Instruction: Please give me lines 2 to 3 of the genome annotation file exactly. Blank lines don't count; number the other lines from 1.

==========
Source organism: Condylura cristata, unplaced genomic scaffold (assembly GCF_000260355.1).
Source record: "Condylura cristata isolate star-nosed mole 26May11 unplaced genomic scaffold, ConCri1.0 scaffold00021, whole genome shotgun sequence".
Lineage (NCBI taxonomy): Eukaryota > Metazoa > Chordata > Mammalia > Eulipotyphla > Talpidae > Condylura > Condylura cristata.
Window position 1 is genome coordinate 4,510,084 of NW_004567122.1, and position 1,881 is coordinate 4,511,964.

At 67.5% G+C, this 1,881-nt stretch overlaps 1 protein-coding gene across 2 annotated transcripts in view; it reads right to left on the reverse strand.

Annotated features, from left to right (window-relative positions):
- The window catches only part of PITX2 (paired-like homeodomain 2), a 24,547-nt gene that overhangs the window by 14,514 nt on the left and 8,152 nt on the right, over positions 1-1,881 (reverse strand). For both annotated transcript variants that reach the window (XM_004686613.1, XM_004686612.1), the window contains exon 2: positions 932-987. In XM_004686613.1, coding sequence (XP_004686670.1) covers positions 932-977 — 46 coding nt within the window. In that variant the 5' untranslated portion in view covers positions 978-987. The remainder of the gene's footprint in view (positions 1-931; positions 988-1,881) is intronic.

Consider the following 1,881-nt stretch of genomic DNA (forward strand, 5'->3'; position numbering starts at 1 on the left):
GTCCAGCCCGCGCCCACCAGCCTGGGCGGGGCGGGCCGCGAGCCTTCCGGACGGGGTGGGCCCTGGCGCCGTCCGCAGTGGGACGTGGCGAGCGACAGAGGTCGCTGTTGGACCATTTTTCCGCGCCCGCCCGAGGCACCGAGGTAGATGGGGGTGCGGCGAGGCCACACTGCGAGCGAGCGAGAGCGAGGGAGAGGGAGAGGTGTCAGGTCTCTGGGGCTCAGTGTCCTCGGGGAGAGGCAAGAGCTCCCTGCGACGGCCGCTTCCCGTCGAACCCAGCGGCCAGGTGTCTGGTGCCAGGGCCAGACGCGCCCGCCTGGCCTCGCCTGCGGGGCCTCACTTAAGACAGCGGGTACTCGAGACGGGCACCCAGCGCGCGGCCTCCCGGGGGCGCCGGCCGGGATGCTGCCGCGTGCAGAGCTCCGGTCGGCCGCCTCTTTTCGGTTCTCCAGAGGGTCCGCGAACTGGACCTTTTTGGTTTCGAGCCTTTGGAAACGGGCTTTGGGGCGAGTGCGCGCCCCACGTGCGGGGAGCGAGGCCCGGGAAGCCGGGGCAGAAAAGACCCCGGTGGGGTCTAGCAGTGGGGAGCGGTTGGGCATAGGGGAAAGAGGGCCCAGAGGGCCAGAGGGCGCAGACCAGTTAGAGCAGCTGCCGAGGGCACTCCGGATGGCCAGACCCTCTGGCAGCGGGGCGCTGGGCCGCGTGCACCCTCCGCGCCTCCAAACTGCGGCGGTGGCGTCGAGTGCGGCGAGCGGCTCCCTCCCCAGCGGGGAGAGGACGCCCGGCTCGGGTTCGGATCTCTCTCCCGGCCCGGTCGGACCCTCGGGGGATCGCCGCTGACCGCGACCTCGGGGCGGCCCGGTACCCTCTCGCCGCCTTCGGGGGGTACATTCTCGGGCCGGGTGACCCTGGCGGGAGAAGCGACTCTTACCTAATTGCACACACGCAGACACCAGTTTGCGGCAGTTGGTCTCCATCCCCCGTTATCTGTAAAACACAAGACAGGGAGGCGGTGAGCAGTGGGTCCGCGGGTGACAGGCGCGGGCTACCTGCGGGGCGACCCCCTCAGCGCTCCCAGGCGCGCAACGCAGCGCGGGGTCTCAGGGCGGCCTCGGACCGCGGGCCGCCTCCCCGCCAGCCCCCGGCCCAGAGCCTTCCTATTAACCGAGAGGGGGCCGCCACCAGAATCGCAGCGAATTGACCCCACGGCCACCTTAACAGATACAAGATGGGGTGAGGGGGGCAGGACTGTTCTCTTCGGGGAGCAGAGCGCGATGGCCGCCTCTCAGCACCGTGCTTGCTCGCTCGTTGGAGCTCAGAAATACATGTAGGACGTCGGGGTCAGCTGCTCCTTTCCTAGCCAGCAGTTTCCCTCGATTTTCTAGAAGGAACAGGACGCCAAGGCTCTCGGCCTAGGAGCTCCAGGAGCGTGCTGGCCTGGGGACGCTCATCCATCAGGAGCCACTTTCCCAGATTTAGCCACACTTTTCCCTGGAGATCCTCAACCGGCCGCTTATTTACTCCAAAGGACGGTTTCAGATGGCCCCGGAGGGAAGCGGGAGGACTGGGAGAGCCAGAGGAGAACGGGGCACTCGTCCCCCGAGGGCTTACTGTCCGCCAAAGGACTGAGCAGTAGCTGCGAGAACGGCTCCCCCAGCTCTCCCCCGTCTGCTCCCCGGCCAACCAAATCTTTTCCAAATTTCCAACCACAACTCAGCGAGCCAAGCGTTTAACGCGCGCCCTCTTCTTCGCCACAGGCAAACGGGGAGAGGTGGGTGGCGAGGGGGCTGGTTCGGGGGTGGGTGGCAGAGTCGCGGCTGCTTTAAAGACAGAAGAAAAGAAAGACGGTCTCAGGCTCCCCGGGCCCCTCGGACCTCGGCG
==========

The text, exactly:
Source record: "Condylura cristata isolate star-nosed mole 26May11 unplaced genomic scaffold, ConCri1.0 scaffold00021, whole genome shotgun sequence".
Lineage (NCBI taxonomy): Eukaryota > Metazoa > Chordata > Mammalia > Eulipotyphla > Talpidae > Condylura > Condylura cristata.